7. Jon Moxley vs. Hirooki Goto in a B-Block tournament match. Moxley tore apart some of the barricade during his entrance. The wrestlers fought evenly to start. They went to ringside and were so caught up in trading forearms that they both had to rush back to the ring to beat the referee’s count. A short time later, Moxley caught Goto with a lariat and got a two count. Moxley followed up with a Regal Knee for a near fall. Moxley barked at referee Red Shoes over his count. Goto came back with Ushigoroshi. Both wrestlers went for simultaneous lariats three times and fell to their knees. Moxley was up first. Goto threw a kick at Moxley, who caught it and dropped Goto with a Death Rider DDT. Goto came right back with a GTR and scored the pin…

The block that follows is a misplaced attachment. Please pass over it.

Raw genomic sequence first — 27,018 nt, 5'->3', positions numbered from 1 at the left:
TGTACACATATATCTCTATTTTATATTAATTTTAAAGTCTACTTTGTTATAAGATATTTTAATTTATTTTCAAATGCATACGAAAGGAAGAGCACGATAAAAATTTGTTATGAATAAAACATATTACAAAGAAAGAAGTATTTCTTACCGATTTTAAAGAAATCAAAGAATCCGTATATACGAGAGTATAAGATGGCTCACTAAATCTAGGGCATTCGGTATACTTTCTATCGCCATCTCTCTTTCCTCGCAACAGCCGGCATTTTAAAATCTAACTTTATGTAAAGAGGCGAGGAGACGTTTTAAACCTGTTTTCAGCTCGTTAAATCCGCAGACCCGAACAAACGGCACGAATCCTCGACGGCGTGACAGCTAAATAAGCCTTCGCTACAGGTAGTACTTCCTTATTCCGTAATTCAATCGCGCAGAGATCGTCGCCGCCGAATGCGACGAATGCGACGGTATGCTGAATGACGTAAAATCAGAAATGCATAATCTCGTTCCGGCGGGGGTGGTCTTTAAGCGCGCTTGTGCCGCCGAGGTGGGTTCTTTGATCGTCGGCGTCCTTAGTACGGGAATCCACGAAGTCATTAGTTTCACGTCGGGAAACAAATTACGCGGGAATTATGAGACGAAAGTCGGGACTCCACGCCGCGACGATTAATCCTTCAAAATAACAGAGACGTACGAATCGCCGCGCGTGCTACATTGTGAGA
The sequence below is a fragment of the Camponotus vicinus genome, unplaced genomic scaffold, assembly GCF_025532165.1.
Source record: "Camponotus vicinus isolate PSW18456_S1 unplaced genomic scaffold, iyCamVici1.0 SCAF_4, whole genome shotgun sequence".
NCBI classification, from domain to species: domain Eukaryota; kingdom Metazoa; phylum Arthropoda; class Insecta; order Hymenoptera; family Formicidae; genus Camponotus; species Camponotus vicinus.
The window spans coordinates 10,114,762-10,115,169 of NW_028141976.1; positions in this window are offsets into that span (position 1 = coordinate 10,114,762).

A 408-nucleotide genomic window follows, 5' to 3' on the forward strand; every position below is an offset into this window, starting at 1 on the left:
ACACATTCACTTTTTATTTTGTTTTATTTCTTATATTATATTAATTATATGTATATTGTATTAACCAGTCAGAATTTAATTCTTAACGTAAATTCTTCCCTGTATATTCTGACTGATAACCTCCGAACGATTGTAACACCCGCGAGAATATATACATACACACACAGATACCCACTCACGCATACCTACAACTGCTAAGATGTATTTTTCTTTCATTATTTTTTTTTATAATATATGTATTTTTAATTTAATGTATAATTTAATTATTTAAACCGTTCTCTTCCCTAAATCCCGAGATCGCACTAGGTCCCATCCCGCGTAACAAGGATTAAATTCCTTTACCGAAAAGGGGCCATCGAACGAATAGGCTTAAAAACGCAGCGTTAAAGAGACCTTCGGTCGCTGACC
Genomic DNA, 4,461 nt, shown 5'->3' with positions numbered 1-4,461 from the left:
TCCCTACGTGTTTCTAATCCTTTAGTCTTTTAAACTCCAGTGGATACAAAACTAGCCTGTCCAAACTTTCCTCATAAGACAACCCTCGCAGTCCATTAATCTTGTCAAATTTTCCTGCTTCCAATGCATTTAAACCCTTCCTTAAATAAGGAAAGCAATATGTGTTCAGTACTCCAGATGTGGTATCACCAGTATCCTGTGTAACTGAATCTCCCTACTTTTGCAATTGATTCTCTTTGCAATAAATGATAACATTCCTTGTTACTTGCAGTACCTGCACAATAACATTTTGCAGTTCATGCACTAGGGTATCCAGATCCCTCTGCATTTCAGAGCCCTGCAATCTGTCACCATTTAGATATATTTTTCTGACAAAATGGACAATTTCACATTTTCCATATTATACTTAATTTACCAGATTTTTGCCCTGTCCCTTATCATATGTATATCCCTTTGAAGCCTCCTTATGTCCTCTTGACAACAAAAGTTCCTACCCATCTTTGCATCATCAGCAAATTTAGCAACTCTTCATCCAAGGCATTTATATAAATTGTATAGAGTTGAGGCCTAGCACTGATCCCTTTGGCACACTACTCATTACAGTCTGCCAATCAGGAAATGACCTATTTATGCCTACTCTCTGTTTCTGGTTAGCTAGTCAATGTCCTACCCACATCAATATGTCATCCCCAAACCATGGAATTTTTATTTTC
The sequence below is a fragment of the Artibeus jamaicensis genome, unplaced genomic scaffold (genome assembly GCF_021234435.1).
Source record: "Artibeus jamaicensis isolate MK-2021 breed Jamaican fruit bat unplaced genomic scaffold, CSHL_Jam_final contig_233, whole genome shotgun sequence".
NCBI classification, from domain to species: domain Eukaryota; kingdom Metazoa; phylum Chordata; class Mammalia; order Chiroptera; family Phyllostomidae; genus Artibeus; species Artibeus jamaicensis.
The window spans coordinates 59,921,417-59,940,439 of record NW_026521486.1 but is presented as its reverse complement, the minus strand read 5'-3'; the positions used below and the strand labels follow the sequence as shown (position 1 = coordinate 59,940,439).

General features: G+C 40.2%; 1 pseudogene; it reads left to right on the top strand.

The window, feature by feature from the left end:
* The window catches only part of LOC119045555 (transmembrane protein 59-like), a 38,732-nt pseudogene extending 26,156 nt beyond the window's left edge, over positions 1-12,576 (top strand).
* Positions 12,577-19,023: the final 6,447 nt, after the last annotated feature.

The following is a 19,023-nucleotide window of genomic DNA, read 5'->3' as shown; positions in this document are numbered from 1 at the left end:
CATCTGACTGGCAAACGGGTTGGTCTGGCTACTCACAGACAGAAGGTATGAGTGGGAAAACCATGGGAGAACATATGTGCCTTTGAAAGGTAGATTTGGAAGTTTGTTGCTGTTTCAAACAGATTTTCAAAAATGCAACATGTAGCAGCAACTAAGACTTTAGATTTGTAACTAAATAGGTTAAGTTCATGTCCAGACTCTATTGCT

Hirooki Goto defeated Jon Moxley in a B-Block tournament match.
Powell’s POV: A fairly short match with a finish that surprised me. It actually creates a three-way tie scenario between Goto, Moxley, and Naito with ten points each. And it’s a true three-way tie because Goto beat Moxley, Moxley beat Naito, and Naito beat Goto. I thought Goto already had enough points to justify the story they’ve been telling about the hard training he did at the LA Dojo going into the tournament. Now he has more than enough going into his final day match against Shingo Takagi. I’m not a Goto hater, but he’s the least appealing of the realistic block winner candidates.